Penalties, such as fines and jail sentences, may apply if physical distancing rules and limits are not followed. States and territories will be responsible for enforcing this.

Am I allowed to visit a patient in hospital?

Hospitals in Australia have introduced restrictions on who can visit patients and for how long. Most hospitals are limiting visits to 1 or 2 people per day and have a time limit on how long you can stay with the person.

It’s important to check the hospital’s website, and call ahead before you go, to see if you are allowed to visit. You should also discuss with your family and friends who should be given priority to visit.

Depending on why a patient is in hospital might also affect who is able to visit them. If they are very sick, have a certain type of illness or in a high risk group, like the elderly, they may not be able to have any visitors.

If you are allowed to see a patient in hospital, you should follow any rules the hospital has on physical distancing, and hand and cough hygiene.

If you are not feeling well, you should not visit anyone in hospital.


Hospitals in Victoria have further restrictions in place on who is allowed to visit a hospital. For current restrictions, visit, and select ‘Visiting hospitals in Victoria’. Make sure you contact the hospital before you visit as they may have additional requirements.

How does COVID-19 spread from human to human?

The virus is most likely to spread from person to person:

  • through direct contact with a person while they are infectious
  • through contact with droplets when an infected person coughs, sneezes, speaks, laughs or sings
  • through touching objects or surfaces, such as door handles or tables, then touching your face or mouth (where an infected person has coughed or sneezed and contaminated the surface with droplets)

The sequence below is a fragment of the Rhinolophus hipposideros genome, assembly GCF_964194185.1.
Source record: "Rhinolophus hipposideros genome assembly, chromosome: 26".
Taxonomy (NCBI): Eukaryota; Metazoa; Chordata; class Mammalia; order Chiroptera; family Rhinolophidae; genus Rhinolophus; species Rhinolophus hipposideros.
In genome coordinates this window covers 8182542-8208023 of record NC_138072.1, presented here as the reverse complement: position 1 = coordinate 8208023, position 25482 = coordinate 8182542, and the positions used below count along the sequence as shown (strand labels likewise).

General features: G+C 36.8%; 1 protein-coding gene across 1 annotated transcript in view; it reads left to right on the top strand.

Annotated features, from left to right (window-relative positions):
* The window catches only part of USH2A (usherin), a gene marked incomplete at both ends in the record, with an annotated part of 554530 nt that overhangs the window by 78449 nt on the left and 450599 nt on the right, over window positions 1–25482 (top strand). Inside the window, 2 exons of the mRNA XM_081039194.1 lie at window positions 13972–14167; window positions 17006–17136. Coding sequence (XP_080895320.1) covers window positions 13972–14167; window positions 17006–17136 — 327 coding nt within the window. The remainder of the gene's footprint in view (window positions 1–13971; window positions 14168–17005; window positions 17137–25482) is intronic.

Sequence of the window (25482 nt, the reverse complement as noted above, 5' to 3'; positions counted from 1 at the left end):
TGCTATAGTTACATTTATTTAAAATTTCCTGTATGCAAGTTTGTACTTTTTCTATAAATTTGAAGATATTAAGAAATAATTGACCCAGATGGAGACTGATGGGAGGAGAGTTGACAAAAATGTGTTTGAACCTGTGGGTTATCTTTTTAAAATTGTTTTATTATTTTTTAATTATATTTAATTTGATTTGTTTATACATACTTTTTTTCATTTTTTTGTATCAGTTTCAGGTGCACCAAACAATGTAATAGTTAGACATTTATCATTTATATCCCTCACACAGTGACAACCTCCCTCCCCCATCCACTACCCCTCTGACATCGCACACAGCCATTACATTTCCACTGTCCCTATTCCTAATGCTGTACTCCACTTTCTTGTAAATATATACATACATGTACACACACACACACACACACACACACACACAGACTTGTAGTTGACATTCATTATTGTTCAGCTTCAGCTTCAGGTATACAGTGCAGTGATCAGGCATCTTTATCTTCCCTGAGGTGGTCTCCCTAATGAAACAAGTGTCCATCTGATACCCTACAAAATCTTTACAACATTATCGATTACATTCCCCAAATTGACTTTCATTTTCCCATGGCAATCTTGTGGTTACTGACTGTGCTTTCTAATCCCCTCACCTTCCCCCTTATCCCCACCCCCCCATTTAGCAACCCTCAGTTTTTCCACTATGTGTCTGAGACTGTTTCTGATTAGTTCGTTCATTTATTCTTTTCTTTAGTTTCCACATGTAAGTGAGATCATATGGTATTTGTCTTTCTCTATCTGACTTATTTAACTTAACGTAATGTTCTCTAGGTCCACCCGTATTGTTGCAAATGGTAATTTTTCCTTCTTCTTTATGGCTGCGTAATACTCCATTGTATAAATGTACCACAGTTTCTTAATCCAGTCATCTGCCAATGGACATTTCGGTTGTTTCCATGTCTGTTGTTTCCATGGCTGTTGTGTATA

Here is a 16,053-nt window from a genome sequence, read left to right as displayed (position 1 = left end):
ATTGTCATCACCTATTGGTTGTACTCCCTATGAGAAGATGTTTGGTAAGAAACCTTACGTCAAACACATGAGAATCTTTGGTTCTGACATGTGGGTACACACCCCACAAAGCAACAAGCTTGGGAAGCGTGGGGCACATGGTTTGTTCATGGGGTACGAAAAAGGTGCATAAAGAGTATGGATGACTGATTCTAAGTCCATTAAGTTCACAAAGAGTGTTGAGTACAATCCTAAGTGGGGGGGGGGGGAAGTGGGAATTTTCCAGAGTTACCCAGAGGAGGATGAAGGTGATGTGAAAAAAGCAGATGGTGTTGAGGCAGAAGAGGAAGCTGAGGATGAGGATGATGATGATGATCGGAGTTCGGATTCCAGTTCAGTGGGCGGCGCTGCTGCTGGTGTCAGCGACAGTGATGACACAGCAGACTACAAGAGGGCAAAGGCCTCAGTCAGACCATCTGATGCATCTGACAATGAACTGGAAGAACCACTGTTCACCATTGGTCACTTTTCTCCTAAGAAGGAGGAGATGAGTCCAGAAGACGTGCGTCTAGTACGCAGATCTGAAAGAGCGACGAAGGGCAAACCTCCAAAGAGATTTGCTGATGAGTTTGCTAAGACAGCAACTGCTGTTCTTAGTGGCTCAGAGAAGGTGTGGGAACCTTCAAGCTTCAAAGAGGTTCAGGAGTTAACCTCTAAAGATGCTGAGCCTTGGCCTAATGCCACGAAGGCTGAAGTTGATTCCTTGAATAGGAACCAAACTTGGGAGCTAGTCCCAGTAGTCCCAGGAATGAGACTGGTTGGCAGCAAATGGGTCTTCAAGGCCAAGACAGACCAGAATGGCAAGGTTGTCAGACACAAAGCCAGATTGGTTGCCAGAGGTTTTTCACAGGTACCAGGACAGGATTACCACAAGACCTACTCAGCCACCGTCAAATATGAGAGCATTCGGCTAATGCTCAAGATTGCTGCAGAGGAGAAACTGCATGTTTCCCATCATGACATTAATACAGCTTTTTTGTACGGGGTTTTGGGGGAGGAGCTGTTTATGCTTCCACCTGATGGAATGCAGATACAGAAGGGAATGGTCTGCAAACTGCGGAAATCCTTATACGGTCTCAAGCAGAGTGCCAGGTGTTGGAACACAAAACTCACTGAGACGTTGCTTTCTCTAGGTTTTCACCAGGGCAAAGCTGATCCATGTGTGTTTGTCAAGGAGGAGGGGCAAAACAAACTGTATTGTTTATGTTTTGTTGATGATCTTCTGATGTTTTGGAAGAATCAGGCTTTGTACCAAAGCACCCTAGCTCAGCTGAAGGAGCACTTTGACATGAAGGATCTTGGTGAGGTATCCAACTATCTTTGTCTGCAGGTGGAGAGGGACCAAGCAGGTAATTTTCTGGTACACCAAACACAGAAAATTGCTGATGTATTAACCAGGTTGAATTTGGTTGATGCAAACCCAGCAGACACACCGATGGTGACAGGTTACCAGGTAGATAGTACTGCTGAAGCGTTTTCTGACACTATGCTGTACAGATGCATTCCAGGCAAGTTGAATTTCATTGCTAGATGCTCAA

To avoid contact with these droplets, it’s important to:

  • maintain physical distance by staying at least 1.5 metres away from others
  • clean your hands regularly with soap and water or an alcohol-based hand sanitiser
  • cover your mouth with a tissue or bent elbow when sneezing or coughing
  • clean surfaces regularly

Does wearing a mask help reduce my risk of COVID-19?

Wearing a face covering may help keep you and others safe. COVID-19 is spread from close contact with a person with the virus.

Face coverings help stop droplets spreading when someone speaks, laughs, coughs, or sneezes — including someone who has COVID-19 and is contagious, but feels well.

However, you don't need to wear a mask if you’re healthy and live in an area with no community transmission.

If you live in a COVID-19 hotspot and leave home for an essential reason, you may have to wear a cloth or surgical mask in public — if you’re aged 12 or older.

If you live in Victoria, when you leave home you must wear a fitted face mask that covers your nose and mouth. Face shields, bandanas or scarves won’t be considered sufficient on their own. If you’re 11 years or under, or are exempt for some other reason, you may not have to wear a mask.

Before and after you put on your cloth mask, wash your hands for at least 20 seconds with soap and water or use a hand sanitiser containing more than 60% alcohol.

You should change the mask as soon as it becomes damp or dirty. Do not reuse single-use masks.

Learn more about how masks can help prevent COVID-19.

Who is a ‘close contact’?

Close contacts are people who’ve had face-to-face contact with a confirmed or probable COVID-19 case for more than 15 minutes in total over the course of 1 week.

You’re also a close contact if you’ve shared a closed space for more than 2 hours with someone who’s a confirmed or probable case of COVID-19 — including in the 48 hours before their symptoms appeared.

If you’ve had close contact with a confirmed COVID-19 case, you’ll need to quarantine for 14 days.